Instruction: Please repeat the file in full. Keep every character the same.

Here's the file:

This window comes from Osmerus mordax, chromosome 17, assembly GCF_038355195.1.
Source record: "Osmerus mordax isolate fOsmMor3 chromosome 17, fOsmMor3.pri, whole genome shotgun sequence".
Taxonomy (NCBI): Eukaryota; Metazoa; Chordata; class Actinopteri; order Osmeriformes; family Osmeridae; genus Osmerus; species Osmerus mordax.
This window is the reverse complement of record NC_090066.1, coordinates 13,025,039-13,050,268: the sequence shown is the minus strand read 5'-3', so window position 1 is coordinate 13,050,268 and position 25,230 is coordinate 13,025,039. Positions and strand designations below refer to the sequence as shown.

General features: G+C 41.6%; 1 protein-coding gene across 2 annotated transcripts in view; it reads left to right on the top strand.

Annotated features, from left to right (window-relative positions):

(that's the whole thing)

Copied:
This window comes from Osmerus mordax, chromosome 17, assembly GCF_038355195.1.
Source record: "Osmerus mordax isolate fOsmMor3 chromosome 17, fOsmMor3.pri, whole genome shotgun sequence".
Taxonomy (NCBI): Eukaryota; Metazoa; Chordata; class Actinopteri; order Osmeriformes; family Osmeridae; genus Osmerus; species Osmerus mordax.
This window is the reverse complement of record NC_090066.1, coordinates 13,025,039-13,050,268: the sequence shown is the minus strand read 5'-3', so window position 1 is coordinate 13,050,268 and position 25,230 is coordinate 13,025,039. Positions and strand designations below refer to the sequence as shown.

General features: G+C 41.6%; 1 protein-coding gene across 2 annotated transcripts in view; it reads left to right on the top strand.

Annotated features, from left to right (window-relative positions):